There were several reasons why Tom was acknowledged as "the champ": physical strength, intellectual superiority, and leadership qualities.
Place the end quotation mark after a question mark or exclamation point when the question or exclamation is part of the quoted passage.
"Hurry, please, before it's too late!" she cried.
"Is there any hope of recovering the property?" he asked.
In all other cases, place the quotation mark before the exclamation point or question mark.
Did Pangloss really mean it when he said, "This is the best of all possible worlds"?
How absurd of him to say "This is the best of all possible worlds"!
If a quotation consists of two or more consecutive paragraphs, use quotation marks at the beginning of each paragraph, but place them at the end of the last paragraph only.
Examples of this can be found in the long passages of dialogue in the Sherlock Holmes stories.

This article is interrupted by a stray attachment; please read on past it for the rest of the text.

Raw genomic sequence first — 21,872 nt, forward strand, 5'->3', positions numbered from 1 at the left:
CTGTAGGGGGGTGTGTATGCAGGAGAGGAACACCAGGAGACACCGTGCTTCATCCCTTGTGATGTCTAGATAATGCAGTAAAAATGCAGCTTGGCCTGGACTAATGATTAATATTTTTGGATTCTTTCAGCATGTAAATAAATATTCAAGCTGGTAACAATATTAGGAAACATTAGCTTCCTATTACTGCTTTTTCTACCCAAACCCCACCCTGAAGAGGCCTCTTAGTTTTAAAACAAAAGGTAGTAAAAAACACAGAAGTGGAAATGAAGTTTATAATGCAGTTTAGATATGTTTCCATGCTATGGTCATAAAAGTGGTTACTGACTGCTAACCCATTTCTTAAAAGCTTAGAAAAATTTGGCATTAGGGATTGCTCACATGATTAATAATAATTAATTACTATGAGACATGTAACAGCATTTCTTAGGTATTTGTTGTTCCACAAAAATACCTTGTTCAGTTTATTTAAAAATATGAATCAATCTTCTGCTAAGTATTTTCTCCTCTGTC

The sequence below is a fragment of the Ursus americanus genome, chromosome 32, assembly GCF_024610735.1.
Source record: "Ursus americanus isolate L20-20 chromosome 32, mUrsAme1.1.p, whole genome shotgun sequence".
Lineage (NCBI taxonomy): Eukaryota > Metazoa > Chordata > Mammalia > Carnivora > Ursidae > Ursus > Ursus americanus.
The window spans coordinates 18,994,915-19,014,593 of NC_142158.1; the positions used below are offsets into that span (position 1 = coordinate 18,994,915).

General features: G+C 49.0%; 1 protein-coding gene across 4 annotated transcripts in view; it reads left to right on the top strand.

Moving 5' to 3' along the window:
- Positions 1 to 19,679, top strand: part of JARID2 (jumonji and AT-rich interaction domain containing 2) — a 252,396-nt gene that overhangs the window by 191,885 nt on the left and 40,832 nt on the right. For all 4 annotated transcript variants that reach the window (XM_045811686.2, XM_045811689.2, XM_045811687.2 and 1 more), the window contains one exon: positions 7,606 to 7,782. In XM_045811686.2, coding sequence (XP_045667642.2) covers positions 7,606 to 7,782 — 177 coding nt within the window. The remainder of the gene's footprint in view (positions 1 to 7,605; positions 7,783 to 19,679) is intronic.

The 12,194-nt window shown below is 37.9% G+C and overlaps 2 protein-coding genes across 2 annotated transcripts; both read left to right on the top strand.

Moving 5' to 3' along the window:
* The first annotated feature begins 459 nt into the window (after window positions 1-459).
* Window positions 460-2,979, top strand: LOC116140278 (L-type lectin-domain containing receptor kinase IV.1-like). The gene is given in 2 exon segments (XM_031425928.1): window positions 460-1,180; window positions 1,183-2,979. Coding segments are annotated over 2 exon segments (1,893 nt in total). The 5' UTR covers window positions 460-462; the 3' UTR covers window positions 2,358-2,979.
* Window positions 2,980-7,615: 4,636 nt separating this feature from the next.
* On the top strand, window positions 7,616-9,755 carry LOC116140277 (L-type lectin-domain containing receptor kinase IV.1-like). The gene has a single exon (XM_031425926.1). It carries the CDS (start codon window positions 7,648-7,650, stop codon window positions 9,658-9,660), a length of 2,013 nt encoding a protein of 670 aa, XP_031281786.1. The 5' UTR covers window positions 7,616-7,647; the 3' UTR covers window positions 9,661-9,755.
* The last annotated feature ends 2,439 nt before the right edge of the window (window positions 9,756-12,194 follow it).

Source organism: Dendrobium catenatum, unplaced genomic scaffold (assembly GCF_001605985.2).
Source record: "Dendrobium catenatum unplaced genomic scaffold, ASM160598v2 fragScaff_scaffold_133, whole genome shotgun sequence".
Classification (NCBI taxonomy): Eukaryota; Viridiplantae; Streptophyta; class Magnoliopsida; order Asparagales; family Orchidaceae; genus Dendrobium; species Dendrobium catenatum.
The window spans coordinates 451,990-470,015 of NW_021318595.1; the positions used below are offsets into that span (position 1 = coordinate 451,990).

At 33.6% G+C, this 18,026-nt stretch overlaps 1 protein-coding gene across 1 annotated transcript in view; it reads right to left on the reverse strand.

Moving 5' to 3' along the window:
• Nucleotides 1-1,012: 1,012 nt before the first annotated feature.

Practice: Insert quotation marks, punctuation, and change capitalization where necessary for the following sentences to be grammatically correct.
- Did you read the Angelou poem Still I Rise he asked
- Of all her poems she said this is my favorite. It's really very funny she added
- Turning towards her mother she asked for help. She seemed distressed and was shaking her hands. What's wrong her mother answered. I am going to miss the bus she replied
- Holmes never actually says It's elementary Watson in the stories the teacher explained
- Jaime helped Petra on her essay about The Red-Headed League
- Tanya's Math teacher asked her where are you stuck
- I can't figure out where to put the plus-sign Tanya answered it doesn't seem to make a difference where it goes
- Who is the criminal in The Blue Carbuncle asked Professor Rodriguez
- Who said To be or not to be, that is the question asked Professor Lee.
- The milk is spoiled she exclaimed don't drink it.
Source: Washington State Board for Community and Technical Colleges, http://opencourselibrary.org/eng-9y-pre-college-english/
This work is licensed under a Creative Commons Attribution 3.0 License.